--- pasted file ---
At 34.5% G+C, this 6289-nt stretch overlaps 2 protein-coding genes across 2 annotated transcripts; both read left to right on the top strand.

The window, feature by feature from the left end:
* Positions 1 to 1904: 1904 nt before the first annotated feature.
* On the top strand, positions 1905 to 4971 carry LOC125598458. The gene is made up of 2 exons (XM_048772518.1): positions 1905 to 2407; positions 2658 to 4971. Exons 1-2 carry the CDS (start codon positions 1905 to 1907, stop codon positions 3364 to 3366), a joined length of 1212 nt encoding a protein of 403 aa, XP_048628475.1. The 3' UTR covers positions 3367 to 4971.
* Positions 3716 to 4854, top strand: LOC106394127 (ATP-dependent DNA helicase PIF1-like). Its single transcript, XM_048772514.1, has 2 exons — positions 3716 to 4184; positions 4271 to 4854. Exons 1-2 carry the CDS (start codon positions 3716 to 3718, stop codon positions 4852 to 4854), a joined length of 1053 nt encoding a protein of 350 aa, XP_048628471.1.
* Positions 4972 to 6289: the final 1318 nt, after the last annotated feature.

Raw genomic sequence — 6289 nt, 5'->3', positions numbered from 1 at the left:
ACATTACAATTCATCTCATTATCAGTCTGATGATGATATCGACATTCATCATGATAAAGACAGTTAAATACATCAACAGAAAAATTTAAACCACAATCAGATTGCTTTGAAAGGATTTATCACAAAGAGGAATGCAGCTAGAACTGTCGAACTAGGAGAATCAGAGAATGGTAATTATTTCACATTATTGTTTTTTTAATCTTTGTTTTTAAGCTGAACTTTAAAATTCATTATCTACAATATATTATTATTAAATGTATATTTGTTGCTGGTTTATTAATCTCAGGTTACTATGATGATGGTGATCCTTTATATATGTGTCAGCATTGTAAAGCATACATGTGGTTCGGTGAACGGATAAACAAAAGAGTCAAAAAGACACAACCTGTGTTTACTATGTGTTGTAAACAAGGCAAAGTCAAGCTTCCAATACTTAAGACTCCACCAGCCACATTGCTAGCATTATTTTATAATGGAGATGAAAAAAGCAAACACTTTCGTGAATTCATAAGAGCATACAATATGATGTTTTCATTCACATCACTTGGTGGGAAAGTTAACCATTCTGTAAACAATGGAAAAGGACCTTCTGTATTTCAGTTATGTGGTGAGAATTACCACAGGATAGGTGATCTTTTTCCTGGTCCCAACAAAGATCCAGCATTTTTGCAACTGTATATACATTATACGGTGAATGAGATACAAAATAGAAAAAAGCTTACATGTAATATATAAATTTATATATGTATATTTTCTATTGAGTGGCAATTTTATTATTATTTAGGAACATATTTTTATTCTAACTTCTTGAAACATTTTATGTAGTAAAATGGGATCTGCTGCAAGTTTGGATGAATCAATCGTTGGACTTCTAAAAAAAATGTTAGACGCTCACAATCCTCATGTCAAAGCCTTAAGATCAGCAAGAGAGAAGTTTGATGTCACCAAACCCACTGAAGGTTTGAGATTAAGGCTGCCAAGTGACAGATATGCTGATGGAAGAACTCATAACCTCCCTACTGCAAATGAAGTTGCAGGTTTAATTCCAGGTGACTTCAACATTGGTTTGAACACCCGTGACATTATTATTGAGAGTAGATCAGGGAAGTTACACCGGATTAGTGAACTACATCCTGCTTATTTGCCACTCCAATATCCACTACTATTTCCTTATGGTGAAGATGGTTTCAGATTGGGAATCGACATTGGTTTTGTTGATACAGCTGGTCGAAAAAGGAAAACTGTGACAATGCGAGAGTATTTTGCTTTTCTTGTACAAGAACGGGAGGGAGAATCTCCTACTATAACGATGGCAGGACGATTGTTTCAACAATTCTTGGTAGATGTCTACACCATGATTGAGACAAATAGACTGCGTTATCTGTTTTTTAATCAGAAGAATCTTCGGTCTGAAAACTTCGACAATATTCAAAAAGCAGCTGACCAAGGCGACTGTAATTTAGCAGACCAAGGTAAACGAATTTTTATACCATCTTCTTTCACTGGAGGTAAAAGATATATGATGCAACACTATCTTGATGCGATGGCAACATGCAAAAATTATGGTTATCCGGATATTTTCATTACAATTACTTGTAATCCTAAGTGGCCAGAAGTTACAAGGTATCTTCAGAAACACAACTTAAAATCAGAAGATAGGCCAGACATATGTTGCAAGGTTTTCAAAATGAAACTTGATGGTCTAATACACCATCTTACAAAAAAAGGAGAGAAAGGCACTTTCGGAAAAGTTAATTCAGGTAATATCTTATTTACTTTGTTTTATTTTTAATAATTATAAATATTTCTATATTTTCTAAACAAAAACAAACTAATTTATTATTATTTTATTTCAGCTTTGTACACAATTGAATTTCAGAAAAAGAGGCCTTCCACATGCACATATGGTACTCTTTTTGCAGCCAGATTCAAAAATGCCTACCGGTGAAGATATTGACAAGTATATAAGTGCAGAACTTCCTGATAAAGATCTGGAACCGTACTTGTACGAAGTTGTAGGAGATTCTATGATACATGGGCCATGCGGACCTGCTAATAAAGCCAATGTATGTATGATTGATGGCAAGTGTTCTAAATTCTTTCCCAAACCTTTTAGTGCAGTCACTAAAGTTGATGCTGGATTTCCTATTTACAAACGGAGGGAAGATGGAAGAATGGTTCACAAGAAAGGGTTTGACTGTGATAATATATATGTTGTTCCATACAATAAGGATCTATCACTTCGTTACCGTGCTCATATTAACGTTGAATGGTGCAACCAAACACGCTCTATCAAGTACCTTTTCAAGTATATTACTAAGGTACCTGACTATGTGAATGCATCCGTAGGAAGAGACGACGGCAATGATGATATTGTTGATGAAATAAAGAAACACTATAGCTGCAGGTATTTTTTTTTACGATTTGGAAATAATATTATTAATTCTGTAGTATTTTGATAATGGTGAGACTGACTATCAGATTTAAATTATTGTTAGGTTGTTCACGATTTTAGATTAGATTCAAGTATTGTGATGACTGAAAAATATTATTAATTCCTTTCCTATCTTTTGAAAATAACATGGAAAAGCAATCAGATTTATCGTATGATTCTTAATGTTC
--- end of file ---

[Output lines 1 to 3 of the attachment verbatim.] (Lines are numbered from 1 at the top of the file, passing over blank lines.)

At 34.5% G+C, this 6289-nt stretch overlaps 2 protein-coding genes across 2 annotated transcripts; both read left to right on the top strand.

The window, feature by feature from the left end:
* Positions 1 to 1904: 1904 nt before the first annotated feature.